ASHES/ASHES is pleased to present its end-of-year exhibition, Sous la Moquette / la Moquette, which will be on view from December
15th, 2014 – January 30th, 2015. The exhibition brings together works from six artists: Jake Dibeler, Mikey Estes, Anton Ginzburg,
Bradford Kessler, Michael Max McLeod, and Ryan McNamara. Their pieces coalesce to explore how contemporary artists subvert
aesthetic conventions through the tension between overt appearances and their hidden realities, suburban contentment and
undercurrents of violence – often tweaking and twisting norms without actually overturning them.
The exhibition's title plays on a slogan of France's 1968 student protests, “Sous les pavés, la plage” – “under the cobblestones, there is
the beach” – and cynically contends that when peeling back the carpet of society, one is disturbed to uncover another layer of the same.
The exhibition dares the audience to reconsider their comfort with the conventions of culture, entertainment, and politics. The six artists
represented in the exhibition each maintain an individual perspective, but when woven together, their distinct voices become a collective
chorus expressing the quiet horror of complacency.
Ryan McNamara's video work, The Latest in Blood and Guts, shows an entertainer eviscerating himself on stage and is paired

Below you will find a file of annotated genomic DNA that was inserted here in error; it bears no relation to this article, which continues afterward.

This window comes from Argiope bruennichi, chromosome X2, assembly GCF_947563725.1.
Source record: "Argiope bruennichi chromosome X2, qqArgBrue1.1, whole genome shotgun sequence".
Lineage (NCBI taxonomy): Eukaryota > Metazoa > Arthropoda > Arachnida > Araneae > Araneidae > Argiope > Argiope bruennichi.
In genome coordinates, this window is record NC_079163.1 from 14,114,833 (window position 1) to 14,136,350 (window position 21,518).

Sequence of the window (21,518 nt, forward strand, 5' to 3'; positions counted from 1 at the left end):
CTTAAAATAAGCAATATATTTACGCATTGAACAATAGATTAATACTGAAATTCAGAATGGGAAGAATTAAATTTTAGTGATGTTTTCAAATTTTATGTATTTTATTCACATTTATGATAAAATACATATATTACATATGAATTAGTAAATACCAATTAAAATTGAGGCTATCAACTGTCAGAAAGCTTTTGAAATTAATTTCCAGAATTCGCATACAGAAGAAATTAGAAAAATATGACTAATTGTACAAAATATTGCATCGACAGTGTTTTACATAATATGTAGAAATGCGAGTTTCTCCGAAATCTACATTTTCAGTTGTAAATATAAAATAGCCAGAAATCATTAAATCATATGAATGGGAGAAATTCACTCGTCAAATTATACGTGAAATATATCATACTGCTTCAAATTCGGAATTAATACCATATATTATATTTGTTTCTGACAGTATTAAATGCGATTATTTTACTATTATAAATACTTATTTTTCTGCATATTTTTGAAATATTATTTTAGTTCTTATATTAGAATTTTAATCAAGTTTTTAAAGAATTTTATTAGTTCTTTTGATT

with McNamara’s thematic inverse, a large-scale collage from cut-outs of gallery visitors constructing their identities for a performance
still. Photographs from Michael Max McLeod's Adult Cinema and Casual Encounters series, depicting empty pornographic theaters and
individuals devoutly living out their desires, document the outlets for staging private lives. Bradford Kessler's mural sized wall decal, a
life-sized portrait of the artist re-imagined as a video game protagonist, is both playful and iconoclastic, animating the concept of
catharsis through violence. In Mikey Estes's installation, faux flora camouflage themselves amongst natural greenery, to comment on
blending in and standing out (with varying degrees of success). Anton Ginzburg's altered busts of celebrated American presidents are
upturned and precariously balanced, suggestive of an imminent collapse. Jake Dibeler's sister (black/black), composed of twin folding
chairs dressed with black wigs and anchoring black balloons, collides the morose with the hysterical to provoke the audience into a state